According to Friedrich Hayek, conformity to the rule of law guarantees the existence of a free society, that is of a society governed by law and not by men. The aim of this paper is first to clarify the interpretation of the rule of law that is likely to sustain such a claim and second, to determine how far such an interpretation could allow for the criteria –specially the economic criteria — used by Hayek himself to ascertain the acceptability of laws. My conclusion is that the use of some of these criteria does conflict with a systematic conception of law and that far from confirming the determinant role of the rule of law, it rather allows for the arbitrariness of those who make laws.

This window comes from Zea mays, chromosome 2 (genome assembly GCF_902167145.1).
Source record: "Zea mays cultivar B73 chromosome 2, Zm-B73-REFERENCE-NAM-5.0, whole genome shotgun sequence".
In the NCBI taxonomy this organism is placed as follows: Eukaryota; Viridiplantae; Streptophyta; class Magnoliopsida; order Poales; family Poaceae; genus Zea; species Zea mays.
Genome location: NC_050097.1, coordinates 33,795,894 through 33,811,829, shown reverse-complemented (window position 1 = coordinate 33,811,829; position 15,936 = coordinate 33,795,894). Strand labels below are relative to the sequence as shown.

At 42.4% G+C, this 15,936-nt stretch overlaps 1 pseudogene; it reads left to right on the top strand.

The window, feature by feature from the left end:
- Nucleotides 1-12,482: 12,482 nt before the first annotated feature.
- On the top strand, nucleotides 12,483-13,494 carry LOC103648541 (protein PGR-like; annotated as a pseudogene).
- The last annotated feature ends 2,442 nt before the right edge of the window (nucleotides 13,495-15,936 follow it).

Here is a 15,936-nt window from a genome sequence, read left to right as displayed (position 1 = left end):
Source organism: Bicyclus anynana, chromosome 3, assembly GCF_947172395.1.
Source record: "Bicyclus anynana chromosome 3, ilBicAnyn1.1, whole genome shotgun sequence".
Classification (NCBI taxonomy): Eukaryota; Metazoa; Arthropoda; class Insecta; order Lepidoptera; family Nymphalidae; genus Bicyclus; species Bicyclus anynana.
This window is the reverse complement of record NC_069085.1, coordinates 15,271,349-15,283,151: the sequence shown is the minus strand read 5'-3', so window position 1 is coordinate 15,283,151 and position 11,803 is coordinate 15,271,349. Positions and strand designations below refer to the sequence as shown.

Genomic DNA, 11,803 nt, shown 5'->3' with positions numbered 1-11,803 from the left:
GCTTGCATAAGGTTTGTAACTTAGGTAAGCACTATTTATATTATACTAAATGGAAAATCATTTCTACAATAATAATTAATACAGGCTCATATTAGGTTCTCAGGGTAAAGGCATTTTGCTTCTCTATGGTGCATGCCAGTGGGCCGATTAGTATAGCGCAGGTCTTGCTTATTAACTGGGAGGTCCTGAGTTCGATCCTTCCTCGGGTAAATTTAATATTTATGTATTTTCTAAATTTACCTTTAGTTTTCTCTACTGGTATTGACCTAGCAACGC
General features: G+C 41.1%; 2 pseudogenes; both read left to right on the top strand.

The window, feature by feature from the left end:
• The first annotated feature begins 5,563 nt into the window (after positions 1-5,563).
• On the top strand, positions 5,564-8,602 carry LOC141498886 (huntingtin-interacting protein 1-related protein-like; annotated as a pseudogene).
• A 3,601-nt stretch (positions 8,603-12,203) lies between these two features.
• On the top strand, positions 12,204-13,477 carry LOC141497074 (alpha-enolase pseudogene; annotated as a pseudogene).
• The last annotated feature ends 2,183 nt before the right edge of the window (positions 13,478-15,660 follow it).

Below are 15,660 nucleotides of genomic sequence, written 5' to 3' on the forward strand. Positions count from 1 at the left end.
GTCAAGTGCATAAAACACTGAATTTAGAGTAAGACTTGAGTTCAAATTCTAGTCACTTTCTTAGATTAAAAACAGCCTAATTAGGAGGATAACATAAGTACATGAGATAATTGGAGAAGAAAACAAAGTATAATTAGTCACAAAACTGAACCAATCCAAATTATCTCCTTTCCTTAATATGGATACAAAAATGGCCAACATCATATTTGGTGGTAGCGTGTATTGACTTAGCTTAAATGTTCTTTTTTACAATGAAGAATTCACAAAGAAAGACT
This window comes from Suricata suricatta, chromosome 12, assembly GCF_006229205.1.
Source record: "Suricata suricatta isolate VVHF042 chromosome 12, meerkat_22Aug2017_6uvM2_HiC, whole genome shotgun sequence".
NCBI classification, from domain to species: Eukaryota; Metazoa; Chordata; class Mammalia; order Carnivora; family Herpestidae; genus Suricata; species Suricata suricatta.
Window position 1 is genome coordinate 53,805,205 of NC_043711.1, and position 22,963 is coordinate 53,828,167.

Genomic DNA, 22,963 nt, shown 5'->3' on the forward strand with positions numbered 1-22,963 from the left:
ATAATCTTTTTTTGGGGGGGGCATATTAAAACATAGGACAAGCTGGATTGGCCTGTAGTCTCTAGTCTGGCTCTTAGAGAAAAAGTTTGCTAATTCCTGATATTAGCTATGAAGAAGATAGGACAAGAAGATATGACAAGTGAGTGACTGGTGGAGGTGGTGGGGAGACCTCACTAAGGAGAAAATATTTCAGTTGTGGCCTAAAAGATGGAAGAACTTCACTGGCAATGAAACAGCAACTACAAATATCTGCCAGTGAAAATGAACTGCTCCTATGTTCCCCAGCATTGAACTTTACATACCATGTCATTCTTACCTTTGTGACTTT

Abstract This article argues for the existence of an original analysis of Lemercier de la Rivière’s concept of legal despotism unheralded by commentators. Quesnay, leader of the physiocrats, is usually acknowledged as the main source but the literature systematically refers to Lemercier de la Rivière’s writings. Lemercier de la Rivière’s main text, L’Ordre naturel et essentiel … Continue reading The Optimum Government of the Physiocrats: Legal Despotism or Legitimate Despotism?